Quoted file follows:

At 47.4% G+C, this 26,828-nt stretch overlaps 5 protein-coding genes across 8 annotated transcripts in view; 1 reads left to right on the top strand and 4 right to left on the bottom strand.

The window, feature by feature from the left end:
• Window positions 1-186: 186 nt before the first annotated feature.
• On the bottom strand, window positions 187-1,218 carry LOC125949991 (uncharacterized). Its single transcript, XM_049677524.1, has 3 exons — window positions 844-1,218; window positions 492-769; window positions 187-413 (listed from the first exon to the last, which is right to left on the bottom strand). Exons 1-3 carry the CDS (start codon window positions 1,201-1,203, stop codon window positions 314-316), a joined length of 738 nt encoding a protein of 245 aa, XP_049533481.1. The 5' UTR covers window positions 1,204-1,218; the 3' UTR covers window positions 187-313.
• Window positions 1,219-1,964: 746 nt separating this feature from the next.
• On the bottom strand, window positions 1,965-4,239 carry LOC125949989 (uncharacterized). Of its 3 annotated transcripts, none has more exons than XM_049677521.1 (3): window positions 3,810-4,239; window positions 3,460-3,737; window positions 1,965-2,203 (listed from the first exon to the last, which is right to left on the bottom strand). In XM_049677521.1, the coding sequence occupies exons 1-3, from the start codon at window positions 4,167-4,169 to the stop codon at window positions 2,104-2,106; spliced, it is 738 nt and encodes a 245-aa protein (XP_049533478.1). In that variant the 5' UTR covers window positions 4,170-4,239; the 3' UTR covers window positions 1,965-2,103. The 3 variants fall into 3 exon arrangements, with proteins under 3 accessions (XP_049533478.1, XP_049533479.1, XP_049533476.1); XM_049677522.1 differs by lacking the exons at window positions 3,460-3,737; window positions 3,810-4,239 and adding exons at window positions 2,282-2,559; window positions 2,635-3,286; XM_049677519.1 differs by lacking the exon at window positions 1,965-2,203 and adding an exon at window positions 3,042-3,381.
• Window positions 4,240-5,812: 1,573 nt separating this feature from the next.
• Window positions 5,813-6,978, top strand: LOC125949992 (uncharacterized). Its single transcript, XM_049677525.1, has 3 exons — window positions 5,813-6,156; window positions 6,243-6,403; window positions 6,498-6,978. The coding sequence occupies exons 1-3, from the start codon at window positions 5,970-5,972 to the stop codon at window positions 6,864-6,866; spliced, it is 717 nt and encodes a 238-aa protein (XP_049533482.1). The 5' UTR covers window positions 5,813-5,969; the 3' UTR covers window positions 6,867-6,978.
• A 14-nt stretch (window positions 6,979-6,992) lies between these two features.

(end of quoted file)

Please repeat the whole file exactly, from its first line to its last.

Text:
At 47.4% G+C, this 26,828-nt stretch overlaps 5 protein-coding genes across 8 annotated transcripts in view; 1 reads left to right on the top strand and 4 right to left on the bottom strand.

The window, feature by feature from the left end:
• Window positions 1-186: 186 nt before the first annotated feature.
• On the bottom strand, window positions 187-1,218 carry LOC125949991 (uncharacterized). Its single transcript, XM_049677524.1, has 3 exons — window positions 844-1,218; window positions 492-769; window positions 187-413 (listed from the first exon to the last, which is right to left on the bottom strand). Exons 1-3 carry the CDS (start codon window positions 1,201-1,203, stop codon window positions 314-316), a joined length of 738 nt encoding a protein of 245 aa, XP_049533481.1. The 5' UTR covers window positions 1,204-1,218; the 3' UTR covers window positions 187-313.
• Window positions 1,219-1,964: 746 nt separating this feature from the next.
• On the bottom strand, window positions 1,965-4,239 carry LOC125949989 (uncharacterized). Of its 3 annotated transcripts, none has more exons than XM_049677521.1 (3): window positions 3,810-4,239; window positions 3,460-3,737; window positions 1,965-2,203 (listed from the first exon to the last, which is right to left on the bottom strand). In XM_049677521.1, the coding sequence occupies exons 1-3, from the start codon at window positions 4,167-4,169 to the stop codon at window positions 2,104-2,106; spliced, it is 738 nt and encodes a 245-aa protein (XP_049533478.1). In that variant the 5' UTR covers window positions 4,170-4,239; the 3' UTR covers window positions 1,965-2,103. The 3 variants fall into 3 exon arrangements, with proteins under 3 accessions (XP_049533478.1, XP_049533479.1, XP_049533476.1); XM_049677522.1 differs by lacking the exons at window positions 3,460-3,737; window positions 3,810-4,239 and adding exons at window positions 2,282-2,559; window positions 2,635-3,286; XM_049677519.1 differs by lacking the exon at window positions 1,965-2,203 and adding an exon at window positions 3,042-3,381.
• Window positions 4,240-5,812: 1,573 nt separating this feature from the next.
• Window positions 5,813-6,978, top strand: LOC125949992 (uncharacterized). Its single transcript, XM_049677525.1, has 3 exons — window positions 5,813-6,156; window positions 6,243-6,403; window positions 6,498-6,978. The coding sequence occupies exons 1-3, from the start codon at window positions 5,970-5,972 to the stop codon at window positions 6,864-6,866; spliced, it is 717 nt and encodes a 238-aa protein (XP_049533482.1). The 5' UTR covers window positions 5,813-5,969; the 3' UTR covers window positions 6,867-6,978.
• A 14-nt stretch (window positions 6,979-6,992) lies between these two features.